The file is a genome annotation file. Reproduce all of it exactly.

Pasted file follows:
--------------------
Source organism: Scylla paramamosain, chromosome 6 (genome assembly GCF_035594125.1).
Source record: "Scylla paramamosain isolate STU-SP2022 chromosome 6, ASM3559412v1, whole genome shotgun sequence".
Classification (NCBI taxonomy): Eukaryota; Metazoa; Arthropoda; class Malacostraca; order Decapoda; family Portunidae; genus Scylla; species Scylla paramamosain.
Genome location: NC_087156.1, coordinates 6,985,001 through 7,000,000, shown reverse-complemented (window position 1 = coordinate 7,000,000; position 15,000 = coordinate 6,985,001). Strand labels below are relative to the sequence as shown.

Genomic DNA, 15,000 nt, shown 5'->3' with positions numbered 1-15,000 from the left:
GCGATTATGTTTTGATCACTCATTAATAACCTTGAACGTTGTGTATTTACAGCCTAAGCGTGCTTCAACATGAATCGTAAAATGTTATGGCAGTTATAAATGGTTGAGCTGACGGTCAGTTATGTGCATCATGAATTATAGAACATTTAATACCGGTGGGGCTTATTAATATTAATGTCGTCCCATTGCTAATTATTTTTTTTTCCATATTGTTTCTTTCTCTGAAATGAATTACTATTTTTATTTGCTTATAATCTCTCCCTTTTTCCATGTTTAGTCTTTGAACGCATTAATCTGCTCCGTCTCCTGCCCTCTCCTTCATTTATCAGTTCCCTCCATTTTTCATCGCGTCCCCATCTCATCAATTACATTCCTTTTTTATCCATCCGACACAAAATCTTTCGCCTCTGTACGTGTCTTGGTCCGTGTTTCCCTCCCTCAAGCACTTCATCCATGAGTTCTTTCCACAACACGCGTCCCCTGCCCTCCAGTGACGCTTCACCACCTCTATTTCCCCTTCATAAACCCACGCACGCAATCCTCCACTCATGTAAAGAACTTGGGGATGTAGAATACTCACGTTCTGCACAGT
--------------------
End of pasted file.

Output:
Source organism: Scylla paramamosain, chromosome 6 (genome assembly GCF_035594125.1).
Source record: "Scylla paramamosain isolate STU-SP2022 chromosome 6, ASM3559412v1, whole genome shotgun sequence".
Classification (NCBI taxonomy): Eukaryota; Metazoa; Arthropoda; class Malacostraca; order Decapoda; family Portunidae; genus Scylla; species Scylla paramamosain.
Genome location: NC_087156.1, coordinates 6,985,001 through 7,000,000, shown reverse-complemented (window position 1 = coordinate 7,000,000; position 15,000 = coordinate 6,985,001). Strand labels below are relative to the sequence as shown.

Genomic DNA, 15,000 nt, shown 5'->3' with positions numbered 1-15,000 from the left:
GCGATTATGTTTTGATCACTCATTAATAACCTTGAACGTTGTGTATTTACAGCCTAAGCGTGCTTCAACATGAATCGTAAAATGTTATGGCAGTTATAAATGGTTGAGCTGACGGTCAGTTATGTGCATCATGAATTATAGAACATTTAATACCGGTGGGGCTTATTAATATTAATGTCGTCCCATTGCTAATTATTTTTTTTTCCATATTGTTTCTTTCTCTGAAATGAATTACTATTTTTATTTGCTTATAATCTCTCCCTTTTTCCATGTTTAGTCTTTGAACGCATTAATCTGCTCCGTCTCCTGCCCTCTCCTTCATTTATCAGTTCCCTCCATTTTTCATCGCGTCCCCATCTCATCAATTACATTCCTTTTTTATCCATCCGACACAAAATCTTTCGCCTCTGTACGTGTCTTGGTCCGTGTTTCCCTCCCTCAAGCACTTCATCCATGAGTTCTTTCCACAACACGCGTCCCCTGCCCTCCAGTGACGCTTCACCACCTCTATTTCCCCTTCATAAACCCACGCACGCAATCCTCCACTCATGTAAAGAACTTGGGGATGTAGAATACTCACGTTCTGCACAGT